As of today, no report has been published on the proteomic analysis of ginseng fruits. Therefore, here we investigated the ginseng fruit proteome using high-resolution 2-DE. Out of 182 well separated spots subjected to the MS analysis, only 24 protein spots were identified (about 13% of total), when searched in the NCBInr and UniRef databases. One of the reasons for this comparatively lesser identification is the lack of a ginseng genome database. Therefore, to overcome this bottleneck and to increase the protein identification, we developed an in-house RNAseq database with information of 59,251 proteins. After searching the MS/MS spectra against this RNAseq database, protein identification ratio was increased to almost 45%. Hence, the total number of identified protein spots increased to 81.
The majority of the identified proteins were associated with the hydrolase activity, oxidoreductase activity, and metabolic processes. During ripening, fruits enlarge by cell expansion, which requires cell wall elongation and accumulation of solutes within the vacuole. Therefore, identified proteins related to cell cytoskeleton, senescence, maturation, and differentiation like DEAD/DEAH box RNA helicase (spot 19), actin (spot 24), tubulin (spot 39, 101), plastid-lipid associated protein (PAP)/fibrillin (spot 42), vacuolar processing enzyme (spot 71), major latex protein (MLP)-like protein (spot 93), and actin depolymerizing factor 1 (spot 94), were identified. Glycolysis and tricarboxylic acid (TCA) cycle are the major energy sources for the cells and thus proteins related to these processes are expected to provide necessary energy required for the fruit ripening or cell expansion. Some of these proteins were identified here and included enolase (spot 15, 16, 18), triosephosphate isomerase (spot 59, 180), phosphoglycerate kinase (spot 67, 144, 145, 152), ATPase (spot 87), nucleoside diphosphate kinase family protein (spot 108), ribulose-bisphosphate carboxylase (spot 113), hydrolase (spot 132), and NAD(P)-linked oxidoreductase (spot 173).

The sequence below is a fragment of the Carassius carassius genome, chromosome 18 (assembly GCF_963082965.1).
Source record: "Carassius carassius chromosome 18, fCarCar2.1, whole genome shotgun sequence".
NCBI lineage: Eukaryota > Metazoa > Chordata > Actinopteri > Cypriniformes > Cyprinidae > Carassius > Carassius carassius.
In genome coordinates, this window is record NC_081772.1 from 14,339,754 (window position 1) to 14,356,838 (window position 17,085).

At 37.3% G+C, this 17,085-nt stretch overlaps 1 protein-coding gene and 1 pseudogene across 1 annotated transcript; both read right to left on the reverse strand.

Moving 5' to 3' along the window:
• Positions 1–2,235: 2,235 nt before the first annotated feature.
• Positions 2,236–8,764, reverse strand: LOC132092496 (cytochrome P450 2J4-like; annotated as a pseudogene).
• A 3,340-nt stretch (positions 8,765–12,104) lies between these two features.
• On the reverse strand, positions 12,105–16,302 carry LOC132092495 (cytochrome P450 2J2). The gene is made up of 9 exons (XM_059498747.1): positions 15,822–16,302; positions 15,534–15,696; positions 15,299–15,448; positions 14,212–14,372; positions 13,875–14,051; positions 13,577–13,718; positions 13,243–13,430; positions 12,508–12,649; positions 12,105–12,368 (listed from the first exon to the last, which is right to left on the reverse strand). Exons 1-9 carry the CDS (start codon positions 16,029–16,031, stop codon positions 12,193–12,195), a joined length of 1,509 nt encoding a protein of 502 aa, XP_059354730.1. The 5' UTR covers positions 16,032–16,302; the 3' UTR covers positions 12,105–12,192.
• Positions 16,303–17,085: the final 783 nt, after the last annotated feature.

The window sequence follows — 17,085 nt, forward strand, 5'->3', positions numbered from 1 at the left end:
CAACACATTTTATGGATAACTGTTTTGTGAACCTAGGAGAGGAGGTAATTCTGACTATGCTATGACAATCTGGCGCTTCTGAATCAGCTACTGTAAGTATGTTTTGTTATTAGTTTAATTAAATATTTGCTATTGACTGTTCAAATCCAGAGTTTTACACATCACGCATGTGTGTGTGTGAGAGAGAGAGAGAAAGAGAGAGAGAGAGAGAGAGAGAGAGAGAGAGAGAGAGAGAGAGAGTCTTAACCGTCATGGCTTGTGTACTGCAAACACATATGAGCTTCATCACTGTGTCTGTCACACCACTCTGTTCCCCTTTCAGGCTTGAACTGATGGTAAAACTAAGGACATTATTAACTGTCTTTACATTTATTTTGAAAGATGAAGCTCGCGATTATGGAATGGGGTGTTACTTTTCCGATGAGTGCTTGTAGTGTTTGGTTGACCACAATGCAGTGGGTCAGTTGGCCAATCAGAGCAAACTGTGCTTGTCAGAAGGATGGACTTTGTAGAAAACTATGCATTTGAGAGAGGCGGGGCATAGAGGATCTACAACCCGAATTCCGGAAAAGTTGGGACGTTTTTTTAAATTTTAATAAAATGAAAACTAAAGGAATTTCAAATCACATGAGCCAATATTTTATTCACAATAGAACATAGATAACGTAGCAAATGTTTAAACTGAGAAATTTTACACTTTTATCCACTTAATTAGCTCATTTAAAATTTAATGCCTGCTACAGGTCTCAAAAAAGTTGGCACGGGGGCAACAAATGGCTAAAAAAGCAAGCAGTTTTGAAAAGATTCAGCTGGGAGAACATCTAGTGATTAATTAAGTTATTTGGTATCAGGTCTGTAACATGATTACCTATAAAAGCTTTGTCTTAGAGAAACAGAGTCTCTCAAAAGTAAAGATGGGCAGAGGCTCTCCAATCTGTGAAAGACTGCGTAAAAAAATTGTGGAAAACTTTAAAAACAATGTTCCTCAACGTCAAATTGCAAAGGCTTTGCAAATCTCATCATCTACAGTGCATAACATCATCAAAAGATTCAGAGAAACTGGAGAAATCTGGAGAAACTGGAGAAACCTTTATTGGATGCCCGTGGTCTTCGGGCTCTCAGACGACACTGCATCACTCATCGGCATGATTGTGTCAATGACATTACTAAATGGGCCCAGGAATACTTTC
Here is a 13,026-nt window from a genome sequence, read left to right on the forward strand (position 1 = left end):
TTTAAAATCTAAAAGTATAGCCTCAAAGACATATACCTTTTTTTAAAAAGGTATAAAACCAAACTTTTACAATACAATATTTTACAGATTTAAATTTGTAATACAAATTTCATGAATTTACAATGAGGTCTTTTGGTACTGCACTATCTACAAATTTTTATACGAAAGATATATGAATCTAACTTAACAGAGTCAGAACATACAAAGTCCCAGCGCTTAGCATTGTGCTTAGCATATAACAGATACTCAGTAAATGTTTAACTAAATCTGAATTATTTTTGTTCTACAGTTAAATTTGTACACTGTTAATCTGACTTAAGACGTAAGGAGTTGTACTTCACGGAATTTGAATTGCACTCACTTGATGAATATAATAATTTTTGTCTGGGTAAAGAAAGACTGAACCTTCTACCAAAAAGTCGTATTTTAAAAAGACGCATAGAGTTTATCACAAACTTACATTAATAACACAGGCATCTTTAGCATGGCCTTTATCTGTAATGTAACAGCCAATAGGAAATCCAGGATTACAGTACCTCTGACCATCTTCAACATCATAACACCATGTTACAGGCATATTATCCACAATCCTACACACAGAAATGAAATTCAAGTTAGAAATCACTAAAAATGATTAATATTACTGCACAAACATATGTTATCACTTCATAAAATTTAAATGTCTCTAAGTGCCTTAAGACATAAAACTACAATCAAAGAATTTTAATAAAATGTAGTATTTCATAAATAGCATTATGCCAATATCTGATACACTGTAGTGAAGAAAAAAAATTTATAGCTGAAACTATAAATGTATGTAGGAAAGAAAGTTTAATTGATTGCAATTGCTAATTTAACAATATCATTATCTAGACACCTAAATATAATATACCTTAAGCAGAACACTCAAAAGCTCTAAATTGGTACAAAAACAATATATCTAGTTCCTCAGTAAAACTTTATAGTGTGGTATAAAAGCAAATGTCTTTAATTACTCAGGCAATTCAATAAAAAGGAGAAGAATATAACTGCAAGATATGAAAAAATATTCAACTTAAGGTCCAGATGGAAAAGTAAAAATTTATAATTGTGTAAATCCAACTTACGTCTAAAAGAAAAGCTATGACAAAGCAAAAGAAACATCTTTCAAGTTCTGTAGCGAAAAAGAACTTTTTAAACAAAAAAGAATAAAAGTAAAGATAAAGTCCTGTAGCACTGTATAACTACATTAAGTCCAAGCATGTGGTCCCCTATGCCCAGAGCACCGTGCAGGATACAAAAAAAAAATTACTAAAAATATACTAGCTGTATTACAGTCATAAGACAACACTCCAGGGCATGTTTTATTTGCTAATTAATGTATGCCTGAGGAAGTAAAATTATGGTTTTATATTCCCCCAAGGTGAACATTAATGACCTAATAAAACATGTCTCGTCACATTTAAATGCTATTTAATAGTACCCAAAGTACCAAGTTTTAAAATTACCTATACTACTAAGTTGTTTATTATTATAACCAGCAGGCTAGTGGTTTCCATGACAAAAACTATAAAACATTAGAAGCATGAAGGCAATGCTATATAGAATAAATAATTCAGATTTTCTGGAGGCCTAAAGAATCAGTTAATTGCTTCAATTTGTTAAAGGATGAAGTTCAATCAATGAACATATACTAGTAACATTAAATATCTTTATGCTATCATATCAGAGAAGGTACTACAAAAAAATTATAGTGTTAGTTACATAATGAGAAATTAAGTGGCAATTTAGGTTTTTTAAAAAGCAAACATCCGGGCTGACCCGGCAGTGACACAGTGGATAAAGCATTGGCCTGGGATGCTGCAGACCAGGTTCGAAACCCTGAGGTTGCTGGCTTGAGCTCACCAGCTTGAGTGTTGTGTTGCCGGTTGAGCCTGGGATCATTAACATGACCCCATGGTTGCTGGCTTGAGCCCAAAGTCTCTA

Fruit ripening is an oxidative process where H2O2 and reactive oxygen species (ROS) accumulation are balanced by antioxidant systems (Jimenez et al., 2002). Therefore, several antioxidant proteins could be identified in the ginseng fruits. Aldehyde dehydrogenase 7B4 (spot 20) plays a major role in the detoxification processes of aldehydes, generated in plants, when exposed to abiotic stress. It functions as an aldehyde-detoxifying enzyme, which is an efficient ROS scavenger, and also acts as lipid peroxidation-inhibiting enzyme (Kotchoni et al., 2006). Monodehydroascorbate reductase 1 (spot 69) catalyzes the generation of ascorbate and NAD+ from NADH and H+. It is an enzymatic component of the glutathione-ascorbate cycle which is one of the major antioxidant machineries in the plant cells (Leterrier et al., 2005). Peroxiredoxin (spot 147) is family of antioxidant enzymes that also control cytokine-induced peroxide levels and thereby mediate signal transduction in mammalian cells. It is related to the cell differentiation and proliferation during apoptosis, which is linked to the antioxidative activities (Rouhier and Jacquot, 2002). Glyoxalase 1 homolog (spot 47) is part of the glyoxalase system which detoxifies methylglyoxal and the other reactive aldehydes present in cell cytosol. Methylglyoxal is a reduced derivative of pyruvic acid and formed as a side-product of several metabolic pathways (Thornalley, 2003). Although, there is no direct involvement of glyoxalase 1 in ROS detoxification, it regulates the ROS by controlling methylglyoxal concentrations (Gupta and Deswal, 2012). High concentration of methylglyoxal inhibits glutathione peroxidase activity that leads to ROS accumulation (Park et al., 2003). On the contrary, glyoxalase 1 reduces the levels of methylglyoxal and thus regulates the glutathione peroxidase activity for proper ROS detoxification.